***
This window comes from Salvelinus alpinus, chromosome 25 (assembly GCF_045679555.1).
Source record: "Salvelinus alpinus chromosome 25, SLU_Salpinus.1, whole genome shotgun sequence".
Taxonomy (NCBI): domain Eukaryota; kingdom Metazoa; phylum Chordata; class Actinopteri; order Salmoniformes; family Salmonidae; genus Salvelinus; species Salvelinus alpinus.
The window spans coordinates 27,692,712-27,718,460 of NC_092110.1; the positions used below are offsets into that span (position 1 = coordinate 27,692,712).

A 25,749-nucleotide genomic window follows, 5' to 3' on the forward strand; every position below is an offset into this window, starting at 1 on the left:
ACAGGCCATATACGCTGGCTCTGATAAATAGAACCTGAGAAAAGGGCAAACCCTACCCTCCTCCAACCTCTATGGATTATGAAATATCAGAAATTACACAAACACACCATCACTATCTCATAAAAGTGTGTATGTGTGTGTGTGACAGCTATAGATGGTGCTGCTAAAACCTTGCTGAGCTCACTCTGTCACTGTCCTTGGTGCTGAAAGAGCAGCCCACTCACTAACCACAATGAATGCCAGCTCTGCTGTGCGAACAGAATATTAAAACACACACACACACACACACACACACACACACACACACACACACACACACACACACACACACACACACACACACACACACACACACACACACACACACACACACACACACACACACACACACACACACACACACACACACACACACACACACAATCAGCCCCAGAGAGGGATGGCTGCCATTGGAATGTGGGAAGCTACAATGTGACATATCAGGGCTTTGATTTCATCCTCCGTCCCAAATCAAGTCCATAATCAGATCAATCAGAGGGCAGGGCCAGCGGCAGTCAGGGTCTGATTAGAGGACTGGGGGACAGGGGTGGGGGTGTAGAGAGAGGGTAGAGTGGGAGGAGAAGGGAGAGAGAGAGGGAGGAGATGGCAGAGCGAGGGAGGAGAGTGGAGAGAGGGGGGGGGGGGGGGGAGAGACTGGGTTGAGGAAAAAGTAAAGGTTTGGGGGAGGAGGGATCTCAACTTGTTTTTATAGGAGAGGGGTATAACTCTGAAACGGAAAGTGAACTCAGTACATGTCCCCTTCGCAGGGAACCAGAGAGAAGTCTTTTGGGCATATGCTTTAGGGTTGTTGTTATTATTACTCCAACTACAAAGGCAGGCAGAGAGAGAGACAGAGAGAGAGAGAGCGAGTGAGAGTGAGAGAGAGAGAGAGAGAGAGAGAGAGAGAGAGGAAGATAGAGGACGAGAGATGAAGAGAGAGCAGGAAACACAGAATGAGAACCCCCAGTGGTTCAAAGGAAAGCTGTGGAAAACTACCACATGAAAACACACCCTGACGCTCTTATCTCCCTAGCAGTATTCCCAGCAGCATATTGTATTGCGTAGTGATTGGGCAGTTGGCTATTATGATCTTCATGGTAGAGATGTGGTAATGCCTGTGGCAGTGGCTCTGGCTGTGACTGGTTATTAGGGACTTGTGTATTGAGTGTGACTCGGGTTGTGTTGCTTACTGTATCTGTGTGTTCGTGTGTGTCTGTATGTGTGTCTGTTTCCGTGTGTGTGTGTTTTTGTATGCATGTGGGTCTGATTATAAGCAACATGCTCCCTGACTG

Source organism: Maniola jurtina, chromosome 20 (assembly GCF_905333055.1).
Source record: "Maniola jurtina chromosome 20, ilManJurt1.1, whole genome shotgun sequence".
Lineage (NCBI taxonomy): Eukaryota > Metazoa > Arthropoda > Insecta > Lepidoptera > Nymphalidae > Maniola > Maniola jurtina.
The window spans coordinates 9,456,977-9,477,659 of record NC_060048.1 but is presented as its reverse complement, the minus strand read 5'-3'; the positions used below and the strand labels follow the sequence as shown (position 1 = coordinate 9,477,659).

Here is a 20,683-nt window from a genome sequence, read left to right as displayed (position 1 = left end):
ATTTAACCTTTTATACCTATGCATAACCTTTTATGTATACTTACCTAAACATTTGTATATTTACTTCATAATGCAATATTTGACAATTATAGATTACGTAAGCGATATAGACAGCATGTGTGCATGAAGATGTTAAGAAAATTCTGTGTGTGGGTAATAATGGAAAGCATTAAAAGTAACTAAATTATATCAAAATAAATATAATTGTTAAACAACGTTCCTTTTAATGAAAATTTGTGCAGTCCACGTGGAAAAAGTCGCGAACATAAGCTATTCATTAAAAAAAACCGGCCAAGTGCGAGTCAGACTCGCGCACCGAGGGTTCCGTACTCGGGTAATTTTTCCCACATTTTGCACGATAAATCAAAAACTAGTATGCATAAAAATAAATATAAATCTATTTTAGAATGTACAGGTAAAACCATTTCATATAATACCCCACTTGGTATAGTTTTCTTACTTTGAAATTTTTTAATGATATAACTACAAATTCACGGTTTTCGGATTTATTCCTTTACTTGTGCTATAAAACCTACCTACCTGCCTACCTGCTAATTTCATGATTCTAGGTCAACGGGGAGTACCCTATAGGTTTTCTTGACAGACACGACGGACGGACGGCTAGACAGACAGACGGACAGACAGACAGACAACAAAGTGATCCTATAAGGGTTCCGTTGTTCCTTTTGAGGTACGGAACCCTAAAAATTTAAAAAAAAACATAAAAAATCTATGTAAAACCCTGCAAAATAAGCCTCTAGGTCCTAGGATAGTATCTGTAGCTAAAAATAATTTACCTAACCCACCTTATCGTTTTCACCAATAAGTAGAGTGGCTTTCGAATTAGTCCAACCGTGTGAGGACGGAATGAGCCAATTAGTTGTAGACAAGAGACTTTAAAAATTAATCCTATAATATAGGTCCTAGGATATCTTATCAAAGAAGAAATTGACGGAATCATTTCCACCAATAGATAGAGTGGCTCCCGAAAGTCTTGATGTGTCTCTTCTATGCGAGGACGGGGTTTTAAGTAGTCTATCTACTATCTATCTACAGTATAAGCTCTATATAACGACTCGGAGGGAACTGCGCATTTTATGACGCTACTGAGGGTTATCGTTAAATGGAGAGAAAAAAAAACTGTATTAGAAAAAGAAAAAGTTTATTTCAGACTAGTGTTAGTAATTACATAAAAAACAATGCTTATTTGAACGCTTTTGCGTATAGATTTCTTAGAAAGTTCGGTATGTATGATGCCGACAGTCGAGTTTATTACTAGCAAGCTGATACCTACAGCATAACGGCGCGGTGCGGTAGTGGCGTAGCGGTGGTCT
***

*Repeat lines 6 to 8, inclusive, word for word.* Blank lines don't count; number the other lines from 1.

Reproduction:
ACAGGCCATATACGCTGGCTCTGATAAATAGAACCTGAGAAAAGGGCAAACCCTACCCTCCTCCAACCTCTATGGATTATGAAATATCAGAAATTACACAAACACACCATCACTATCTCATAAAAGTGTGTATGTGTGTGTGTGACAGCTATAGATGGTGCTGCTAAAACCTTGCTGAGCTCACTCTGTCACTGTCCTTGGTGCTGAAAGAGCAGCCCACTCACTAACCACAATGAATGCCAGCTCTGCTGTGCGAACAGAATATTAAAACACACACACACACACACACACACACACACACACACACACACACACACACACACACACACACACACACACACACACACACACACACACACACACACACACACACACACACACACACACACACACACACACACACACACACACACACACACACAATCAGCCCCAGAGAGGGATGGCTGCCATTGGAATGTGGGAAGCTACAATGTGACATATCAGGGCTTTGATTTCATCCTCCGTCCCAAATCAAGTCCATAATCAGATCAATCAGAGGGCAGGGCCAGCGGCAGTCAGGGTCTGATTAGAGGACTGGGGGACAGGGGTGGGGGTGTAGAGAGAGGGTAGAGTGGGAGGAGAAGGGAGAGAGAGAGGGAGGAGATGGCAGAGCGAGGGAGGAGAGTGGAGAGAGGGGGGGGGGGGGGGGAGAGACTGGGTTGAGGAAAAAGTAAAGGTTTGGGGGAGGAGGGATCTCAACTTGTTTTTATAGGAGAGGGGTATAACTCTGAAACGGAAAGTGAACTCAGTACATGTCCCCTTCGCAGGGAACCAGAGAGAAGTCTTTTGGGCATATGCTTTAGGGTTGTTGTTATTATTACTCCAACTACAAAGGCAGGCAGAGAGAGAGACAGAGAGAGAGAGAGCGAGTGAGAGTGAGAGAGAGAGAGAGAGAGAGAGAGAGAGAGAGGAAGATAGAGGACGAGAGATGAAGAGAGAGCAGGAAACACAGAATGAGAACCCCCAGTGGTTCAAAGGAAAGCTGTGGAAAACTACCACATGAAAACACACCCTGACGCTCTTATCTCCCTAGCAGTATTCCCAGCAGCATATTGTATTGCGTAGTGATTGGGCAGTTGGCTATTATGATCTTCATGGTAGAGATGTGGTAATGCCTGTGGCAGTGGCTCTGGCTGTGACTGGTTATTAGGGACTTGTGTATTGAGTGTGACTCGGGTTGTGTTGCTTACTGTATCTGTGTGTTCGTGTGTGTCTGTATGTGTGTCTGTTTCCGTGTGTGTGTGTTTTTGTATGCATGTGGGTCTGATTATAAGCAACATGCTCCCTGACTG

Source organism: Maniola jurtina, chromosome 20 (assembly GCF_905333055.1).
Source record: "Maniola jurtina chromosome 20, ilManJurt1.1, whole genome shotgun sequence".